The wagon ruts were quieted when the transcontinental railroad was built in 1869. Now people fly, or drive across Interstate Highways missing all the little whistle stops that are quiet along the nearby two-lane roads. Since America's destiny was deemed manifest (for better or worse), the landscape here has often been crossed in search of something more such as: California Gold, Utah Salt, or Oregon Timber. Carbon County, Wyoming was named after extensive coal deposits, when the Union Pacific Railroad began mining the area to fuel its steam locomotives. This is a region where American women first received the right to vote, and bandits such as Butch Cassidy and the Sundance Kid roamed, and robbed.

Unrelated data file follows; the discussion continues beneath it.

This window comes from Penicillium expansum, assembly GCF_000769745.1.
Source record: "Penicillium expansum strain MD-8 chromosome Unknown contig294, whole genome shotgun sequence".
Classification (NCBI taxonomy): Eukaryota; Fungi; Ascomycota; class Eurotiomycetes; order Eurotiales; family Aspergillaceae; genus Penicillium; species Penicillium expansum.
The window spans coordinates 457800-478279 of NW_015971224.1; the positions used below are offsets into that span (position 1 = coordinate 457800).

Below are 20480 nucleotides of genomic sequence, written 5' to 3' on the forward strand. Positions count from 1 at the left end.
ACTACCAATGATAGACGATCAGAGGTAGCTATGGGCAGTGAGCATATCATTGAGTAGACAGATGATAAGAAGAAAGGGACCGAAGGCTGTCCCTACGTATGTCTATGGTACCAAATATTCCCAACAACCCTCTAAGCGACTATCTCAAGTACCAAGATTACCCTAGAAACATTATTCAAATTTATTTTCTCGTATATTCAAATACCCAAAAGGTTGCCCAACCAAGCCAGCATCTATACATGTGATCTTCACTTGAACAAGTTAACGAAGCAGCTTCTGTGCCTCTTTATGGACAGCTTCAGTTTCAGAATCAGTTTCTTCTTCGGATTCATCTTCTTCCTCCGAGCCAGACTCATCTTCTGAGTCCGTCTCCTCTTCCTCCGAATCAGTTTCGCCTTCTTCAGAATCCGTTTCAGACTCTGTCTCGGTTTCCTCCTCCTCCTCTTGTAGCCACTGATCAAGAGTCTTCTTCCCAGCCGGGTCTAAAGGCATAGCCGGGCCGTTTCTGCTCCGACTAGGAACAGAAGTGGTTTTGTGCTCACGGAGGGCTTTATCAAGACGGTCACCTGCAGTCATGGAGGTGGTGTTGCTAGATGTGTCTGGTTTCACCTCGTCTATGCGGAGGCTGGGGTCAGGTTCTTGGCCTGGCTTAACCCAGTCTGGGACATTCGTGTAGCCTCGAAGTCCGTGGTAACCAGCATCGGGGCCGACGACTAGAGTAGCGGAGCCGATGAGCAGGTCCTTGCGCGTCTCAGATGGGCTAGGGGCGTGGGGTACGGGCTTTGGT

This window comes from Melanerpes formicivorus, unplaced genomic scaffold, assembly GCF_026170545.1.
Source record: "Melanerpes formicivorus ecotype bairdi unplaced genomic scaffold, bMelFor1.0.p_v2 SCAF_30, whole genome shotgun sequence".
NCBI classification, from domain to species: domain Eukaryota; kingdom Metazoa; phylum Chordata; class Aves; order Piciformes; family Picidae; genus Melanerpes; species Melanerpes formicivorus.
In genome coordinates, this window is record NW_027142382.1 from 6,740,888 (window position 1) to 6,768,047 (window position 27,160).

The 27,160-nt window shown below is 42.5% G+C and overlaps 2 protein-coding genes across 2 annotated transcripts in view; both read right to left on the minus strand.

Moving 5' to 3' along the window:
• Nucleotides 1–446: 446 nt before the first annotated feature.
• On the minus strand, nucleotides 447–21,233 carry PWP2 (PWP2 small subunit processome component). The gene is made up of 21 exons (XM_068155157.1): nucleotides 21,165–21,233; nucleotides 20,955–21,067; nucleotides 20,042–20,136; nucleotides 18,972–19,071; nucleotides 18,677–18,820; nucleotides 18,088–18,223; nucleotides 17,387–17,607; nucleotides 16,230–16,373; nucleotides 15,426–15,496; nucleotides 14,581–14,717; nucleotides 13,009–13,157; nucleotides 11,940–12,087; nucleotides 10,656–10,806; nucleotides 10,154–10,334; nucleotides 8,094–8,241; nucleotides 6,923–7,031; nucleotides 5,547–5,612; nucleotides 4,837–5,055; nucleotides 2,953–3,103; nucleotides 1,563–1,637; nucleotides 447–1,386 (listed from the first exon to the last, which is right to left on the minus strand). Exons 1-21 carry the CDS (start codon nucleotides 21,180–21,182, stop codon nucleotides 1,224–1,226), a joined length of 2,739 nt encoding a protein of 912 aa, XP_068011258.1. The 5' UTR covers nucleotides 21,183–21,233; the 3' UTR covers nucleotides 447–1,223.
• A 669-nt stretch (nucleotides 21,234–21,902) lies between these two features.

After an artist residency in 2015, I quickly became enamored with this land. As a native borne New Yorker, it beckoned me to return, and in 2017 as a result I sought employment at a private dude ranch. Wyoming and Carbon County grew ever larger in my imagination after we settled in as a family. Through popular culture I inherited a false mythos of the American West as a place of abundance and adventure. I strove to unburden myself from this flawed perception as I began searching for a notion of a True West shaped through a better understanding of its history. A metaphor within the title revealed itself. Carbon is to unquenchable desire for experience and resource, as County is to its untenable, bordered end.